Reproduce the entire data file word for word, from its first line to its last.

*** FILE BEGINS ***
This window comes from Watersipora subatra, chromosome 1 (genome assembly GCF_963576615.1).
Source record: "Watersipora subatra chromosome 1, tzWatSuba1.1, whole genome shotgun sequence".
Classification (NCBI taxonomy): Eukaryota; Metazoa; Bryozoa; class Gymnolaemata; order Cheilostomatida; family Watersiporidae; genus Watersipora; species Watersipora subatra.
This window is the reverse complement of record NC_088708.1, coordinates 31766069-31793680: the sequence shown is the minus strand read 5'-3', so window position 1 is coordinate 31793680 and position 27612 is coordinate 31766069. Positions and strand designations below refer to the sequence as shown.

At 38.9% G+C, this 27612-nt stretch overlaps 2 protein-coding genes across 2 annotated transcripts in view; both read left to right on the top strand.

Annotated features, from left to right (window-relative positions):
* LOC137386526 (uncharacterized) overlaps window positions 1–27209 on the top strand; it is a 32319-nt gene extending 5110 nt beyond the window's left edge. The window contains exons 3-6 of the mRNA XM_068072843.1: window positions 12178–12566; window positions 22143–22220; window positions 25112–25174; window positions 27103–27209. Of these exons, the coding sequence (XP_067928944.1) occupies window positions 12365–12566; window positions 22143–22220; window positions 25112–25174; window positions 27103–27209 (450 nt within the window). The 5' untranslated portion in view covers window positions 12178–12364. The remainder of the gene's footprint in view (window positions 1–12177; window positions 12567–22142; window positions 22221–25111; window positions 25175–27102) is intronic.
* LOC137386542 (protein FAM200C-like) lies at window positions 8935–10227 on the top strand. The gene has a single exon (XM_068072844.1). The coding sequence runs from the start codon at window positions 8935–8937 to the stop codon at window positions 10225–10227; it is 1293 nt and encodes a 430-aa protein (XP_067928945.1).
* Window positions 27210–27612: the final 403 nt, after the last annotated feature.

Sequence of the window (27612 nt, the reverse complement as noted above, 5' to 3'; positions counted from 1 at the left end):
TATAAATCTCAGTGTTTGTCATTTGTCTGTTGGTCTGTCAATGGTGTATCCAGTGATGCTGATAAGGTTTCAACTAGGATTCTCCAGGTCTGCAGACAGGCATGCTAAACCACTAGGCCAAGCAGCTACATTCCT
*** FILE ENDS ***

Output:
This window comes from Watersipora subatra, chromosome 1 (genome assembly GCF_963576615.1).
Source record: "Watersipora subatra chromosome 1, tzWatSuba1.1, whole genome shotgun sequence".
Classification (NCBI taxonomy): Eukaryota; Metazoa; Bryozoa; class Gymnolaemata; order Cheilostomatida; family Watersiporidae; genus Watersipora; species Watersipora subatra.
This window is the reverse complement of record NC_088708.1, coordinates 31766069-31793680: the sequence shown is the minus strand read 5'-3', so window position 1 is coordinate 31793680 and position 27612 is coordinate 31766069. Positions and strand designations below refer to the sequence as shown.

At 38.9% G+C, this 27612-nt stretch overlaps 2 protein-coding genes across 2 annotated transcripts in view; both read left to right on the top strand.

Annotated features, from left to right (window-relative positions):
* LOC137386526 (uncharacterized) overlaps window positions 1–27209 on the top strand; it is a 32319-nt gene extending 5110 nt beyond the window's left edge. The window contains exons 3-6 of the mRNA XM_068072843.1: window positions 12178–12566; window positions 22143–22220; window positions 25112–25174; window positions 27103–27209. Of these exons, the coding sequence (XP_067928944.1) occupies window positions 12365–12566; window positions 22143–22220; window positions 25112–25174; window positions 27103–27209 (450 nt within the window). The 5' untranslated portion in view covers window positions 12178–12364. The remainder of the gene's footprint in view (window positions 1–12177; window positions 12567–22142; window positions 22221–25111; window positions 25175–27102) is intronic.
* LOC137386542 (protein FAM200C-like) lies at window positions 8935–10227 on the top strand. The gene has a single exon (XM_068072844.1). The coding sequence runs from the start codon at window positions 8935–8937 to the stop codon at window positions 10225–10227; it is 1293 nt and encodes a 430-aa protein (XP_067928945.1).
* Window positions 27210–27612: the final 403 nt, after the last annotated feature.

Sequence of the window (27612 nt, the reverse complement as noted above, 5' to 3'; positions counted from 1 at the left end):
TATAAATCTCAGTGTTTGTCATTTGTCTGTTGGTCTGTCAATGGTGTATCCAGTGATGCTGATAAGGTTTCAACTAGGATTCTCCAGGTCTGCAGACAGGCATGCTAAACCACTAGGCCAAGCAGCTACATTCCT